Is my GPA high enough and what does it mean that I am a blue token athlete?

Discussion in 'Naval Academy - USNA' started by navyvolleyballgirl, Oct 4, 2018.

  1. 14mccpa

    14mccpa Member

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    What you said was spot on for my blue chip mid 1994. Unclear what Pattern’s issue is.
     
  2. ThePatternisFull

    ThePatternisFull Member

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    14mccpa The issue is that every candidate does and must go through the same process. Yes a few do get the Supe's nomination 100 are available to be exact. Yet all of the candidates DO GO THROUGH The same process regardless of being an athlete or not. Again the comments of others adding to an official document from USNA's athletic department is ridiculous!
     
  3. THParent

    THParent Member

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    I am sorry, but every time I read the title of this thread, I think of an Andorian
    on the bridge of The Enterprise (NCC-1701, not CVN-65).
    [​IMG]
     
  4. 14mccpa

    14mccpa Member

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    Unclear to me exactly what 1994 said that you are all worked up about. Regardless, I stand by my comment.

    Go Navy
     
  5. USMA 1994

    USMA 1994 Member

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    I guess we will just disagree a bit. The true Blue Chip athletes do not have to compete on a competitive slate. If they are identified for a Supe's nomination, they are assured an appointment as long as they become qualified. This is not the same process that most other candidates go through.
     
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  6. Old Navy BGO

    Old Navy BGO 5-Year Member

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    I don't think that Pattern and USMA are too far apart. Pattern posted the official policy statement, and yes,,,, Recruited athletes are expected to use the same Admissions process as everybody else, including applying for MOC nominations. I think where the two comments differ is the recognition that a Blue Chip athlete could get without receiving a MOC nomination, as the Supe has a handful (is it 100?) slots that he can use for Blue Chip athletes. How many of these Supe nominations are used for Blue Chip athletes is purely speculation, as they may be used to get other highly qualified candidates that don't get admitted into the class (for example -- the #2 candidate in a highly competitive Congressional district).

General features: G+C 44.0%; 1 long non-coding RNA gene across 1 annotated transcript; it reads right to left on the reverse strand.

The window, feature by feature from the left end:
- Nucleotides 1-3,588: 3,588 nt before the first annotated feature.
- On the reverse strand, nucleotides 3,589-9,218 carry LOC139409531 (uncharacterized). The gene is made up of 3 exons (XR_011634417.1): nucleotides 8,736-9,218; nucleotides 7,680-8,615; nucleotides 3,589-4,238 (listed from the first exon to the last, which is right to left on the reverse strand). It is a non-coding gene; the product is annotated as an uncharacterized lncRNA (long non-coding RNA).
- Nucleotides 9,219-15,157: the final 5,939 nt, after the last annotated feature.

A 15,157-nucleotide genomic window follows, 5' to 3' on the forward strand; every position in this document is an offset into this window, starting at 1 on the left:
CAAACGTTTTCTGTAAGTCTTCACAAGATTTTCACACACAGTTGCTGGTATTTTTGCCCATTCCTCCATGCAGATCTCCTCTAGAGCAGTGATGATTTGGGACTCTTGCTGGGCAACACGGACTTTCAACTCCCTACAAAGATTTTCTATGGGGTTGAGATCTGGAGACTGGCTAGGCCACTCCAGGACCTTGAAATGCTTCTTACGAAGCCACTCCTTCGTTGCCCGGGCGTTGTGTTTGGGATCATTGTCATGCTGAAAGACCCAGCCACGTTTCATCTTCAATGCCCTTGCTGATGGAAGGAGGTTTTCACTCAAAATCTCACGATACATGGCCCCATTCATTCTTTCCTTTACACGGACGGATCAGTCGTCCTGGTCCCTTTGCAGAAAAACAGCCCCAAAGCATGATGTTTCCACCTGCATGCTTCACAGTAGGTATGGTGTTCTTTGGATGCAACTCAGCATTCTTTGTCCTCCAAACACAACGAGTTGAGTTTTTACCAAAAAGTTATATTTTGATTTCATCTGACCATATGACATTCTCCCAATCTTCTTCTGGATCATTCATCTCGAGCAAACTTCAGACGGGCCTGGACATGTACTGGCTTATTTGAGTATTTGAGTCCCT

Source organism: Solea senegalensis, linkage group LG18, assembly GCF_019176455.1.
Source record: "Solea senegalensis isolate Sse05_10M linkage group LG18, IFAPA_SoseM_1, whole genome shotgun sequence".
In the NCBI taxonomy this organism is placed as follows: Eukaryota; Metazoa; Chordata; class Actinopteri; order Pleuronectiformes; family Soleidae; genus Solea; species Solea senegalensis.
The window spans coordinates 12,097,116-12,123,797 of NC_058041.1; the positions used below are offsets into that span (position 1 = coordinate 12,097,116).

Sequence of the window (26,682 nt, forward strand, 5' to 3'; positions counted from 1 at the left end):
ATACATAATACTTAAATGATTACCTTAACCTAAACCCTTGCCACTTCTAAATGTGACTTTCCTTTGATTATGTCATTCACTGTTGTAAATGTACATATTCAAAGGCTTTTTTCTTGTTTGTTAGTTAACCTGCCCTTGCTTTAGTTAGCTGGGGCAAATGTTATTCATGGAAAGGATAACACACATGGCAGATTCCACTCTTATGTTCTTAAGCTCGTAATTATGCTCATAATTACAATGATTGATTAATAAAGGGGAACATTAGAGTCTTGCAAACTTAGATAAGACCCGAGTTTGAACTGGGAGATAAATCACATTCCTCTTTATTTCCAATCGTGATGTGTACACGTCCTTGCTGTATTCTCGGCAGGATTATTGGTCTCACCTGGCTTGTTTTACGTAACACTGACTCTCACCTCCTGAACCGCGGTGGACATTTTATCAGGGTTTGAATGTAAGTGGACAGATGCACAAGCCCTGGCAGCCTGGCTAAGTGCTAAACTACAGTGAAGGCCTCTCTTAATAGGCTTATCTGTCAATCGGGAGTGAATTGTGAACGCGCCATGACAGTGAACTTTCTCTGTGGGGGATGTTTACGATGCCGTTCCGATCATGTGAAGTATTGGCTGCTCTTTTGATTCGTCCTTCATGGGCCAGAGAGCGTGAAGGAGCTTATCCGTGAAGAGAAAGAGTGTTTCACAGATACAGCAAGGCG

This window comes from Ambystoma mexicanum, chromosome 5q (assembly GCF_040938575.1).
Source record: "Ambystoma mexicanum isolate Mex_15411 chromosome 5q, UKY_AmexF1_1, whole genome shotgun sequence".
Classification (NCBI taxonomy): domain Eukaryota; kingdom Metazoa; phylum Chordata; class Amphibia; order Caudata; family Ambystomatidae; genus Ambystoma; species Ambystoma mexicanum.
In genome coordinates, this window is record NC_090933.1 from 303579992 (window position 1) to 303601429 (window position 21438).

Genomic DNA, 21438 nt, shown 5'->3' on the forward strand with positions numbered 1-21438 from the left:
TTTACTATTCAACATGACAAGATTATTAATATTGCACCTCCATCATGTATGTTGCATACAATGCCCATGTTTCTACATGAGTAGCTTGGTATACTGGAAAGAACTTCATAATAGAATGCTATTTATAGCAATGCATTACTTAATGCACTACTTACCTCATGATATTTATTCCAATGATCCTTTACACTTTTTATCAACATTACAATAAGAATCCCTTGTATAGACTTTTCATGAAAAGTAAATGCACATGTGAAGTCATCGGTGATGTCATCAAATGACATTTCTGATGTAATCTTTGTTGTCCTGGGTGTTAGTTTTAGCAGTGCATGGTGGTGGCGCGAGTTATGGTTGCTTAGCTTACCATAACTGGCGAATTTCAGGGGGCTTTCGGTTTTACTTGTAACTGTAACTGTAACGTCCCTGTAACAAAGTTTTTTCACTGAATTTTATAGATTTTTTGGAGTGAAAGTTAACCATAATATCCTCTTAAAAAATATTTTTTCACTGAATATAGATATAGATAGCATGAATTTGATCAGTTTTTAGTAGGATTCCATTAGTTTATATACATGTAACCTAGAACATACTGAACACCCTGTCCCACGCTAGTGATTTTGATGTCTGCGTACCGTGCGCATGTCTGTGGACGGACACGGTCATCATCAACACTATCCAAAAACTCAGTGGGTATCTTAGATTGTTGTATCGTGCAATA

The takeaway, and I think that someone posted this earlier, is that every candidate, recruited athlete or not , should apply for all Nomination sources they are eligible for, that gives Admissions more flexibility in how they fill the class.
     
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  7. USMA 1994

    USMA 1994 Member

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    This and that recruiting changes daily so you should not depend on someone else doing it for you.
     
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  8. ThePatternisFull

    ThePatternisFull Member

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    At BGO meeting in June we were told that the Supe has 100 slots available. He can use them all or use none. His discretion.
     
  9. usnabgo08

    usnabgo08 USNA 2008/BGO 10-Year Member

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    According to Title 10, the Superintendent can have up to 50 candidates charged to him/her - this is what the Director of Nominations and Appointments stated in BGO training (from a few years back) posted online for BGOs (I am not aware of a recent change to 100, but maybe this is a possibility). According to the Director, for the year she gave the training, only 2 individuals (total, athletes or not) were charged to the Superintendent source. Unless things have drastically changed, I would doubt that there are more than a handful given per year. As stated above, athletes can be charged to qualified alternates or additional appointees.
     
    Last edited: Oct 11, 2018
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